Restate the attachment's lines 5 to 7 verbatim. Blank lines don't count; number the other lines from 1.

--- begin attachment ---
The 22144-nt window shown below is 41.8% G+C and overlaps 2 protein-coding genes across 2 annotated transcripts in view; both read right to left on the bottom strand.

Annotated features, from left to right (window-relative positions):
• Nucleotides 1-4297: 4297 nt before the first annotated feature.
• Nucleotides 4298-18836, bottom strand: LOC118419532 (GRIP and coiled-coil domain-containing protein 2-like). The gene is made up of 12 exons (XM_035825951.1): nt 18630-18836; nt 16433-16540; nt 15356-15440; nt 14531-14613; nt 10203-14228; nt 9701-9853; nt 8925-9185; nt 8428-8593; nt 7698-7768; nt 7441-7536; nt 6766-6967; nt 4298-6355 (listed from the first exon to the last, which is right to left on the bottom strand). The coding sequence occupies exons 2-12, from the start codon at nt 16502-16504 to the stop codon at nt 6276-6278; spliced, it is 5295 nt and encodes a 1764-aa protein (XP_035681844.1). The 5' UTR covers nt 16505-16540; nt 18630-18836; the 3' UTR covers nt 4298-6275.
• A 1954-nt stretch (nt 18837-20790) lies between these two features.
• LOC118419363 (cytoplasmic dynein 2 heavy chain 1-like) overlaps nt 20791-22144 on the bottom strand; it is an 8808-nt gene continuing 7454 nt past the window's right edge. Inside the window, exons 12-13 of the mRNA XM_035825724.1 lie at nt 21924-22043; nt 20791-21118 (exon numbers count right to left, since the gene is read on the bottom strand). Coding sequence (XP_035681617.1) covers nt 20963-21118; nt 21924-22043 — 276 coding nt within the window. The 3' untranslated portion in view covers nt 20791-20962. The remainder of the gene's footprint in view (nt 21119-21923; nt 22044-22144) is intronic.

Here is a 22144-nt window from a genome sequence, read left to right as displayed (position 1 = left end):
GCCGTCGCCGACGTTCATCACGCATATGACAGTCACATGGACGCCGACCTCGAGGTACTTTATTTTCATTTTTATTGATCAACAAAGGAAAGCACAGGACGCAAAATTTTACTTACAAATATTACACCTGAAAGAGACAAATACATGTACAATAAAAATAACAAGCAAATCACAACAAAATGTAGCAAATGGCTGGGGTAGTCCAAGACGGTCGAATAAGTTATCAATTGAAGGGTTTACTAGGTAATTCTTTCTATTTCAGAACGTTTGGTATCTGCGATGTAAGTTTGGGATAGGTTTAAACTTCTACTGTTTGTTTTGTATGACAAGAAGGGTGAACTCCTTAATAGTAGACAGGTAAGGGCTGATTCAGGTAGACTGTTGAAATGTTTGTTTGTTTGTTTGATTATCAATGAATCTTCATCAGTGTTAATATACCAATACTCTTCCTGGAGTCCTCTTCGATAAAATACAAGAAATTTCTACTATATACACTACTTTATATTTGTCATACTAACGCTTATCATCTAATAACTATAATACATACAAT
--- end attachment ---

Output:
• A 1954-nt stretch (nt 18837-20790) lies between these two features.
• LOC118419363 (cytoplasmic dynein 2 heavy chain 1-like) overlaps nt 20791-22144 on the bottom strand; it is an 8808-nt gene continuing 7454 nt past the window's right edge. Inside the window, exons 12-13 of the mRNA XM_035825724.1 lie at nt 21924-22043; nt 20791-21118 (exon numbers count right to left, since the gene is read on the bottom strand). Coding sequence (XP_035681617.1) covers nt 20963-21118; nt 21924-22043 — 276 coding nt within the window. The 3' untranslated portion in view covers nt 20791-20962. The remainder of the gene's footprint in view (nt 21119-21923; nt 22044-22144) is intronic.

Here is a 22144-nt window from a genome sequence, read left to right as displayed (position 1 = left end):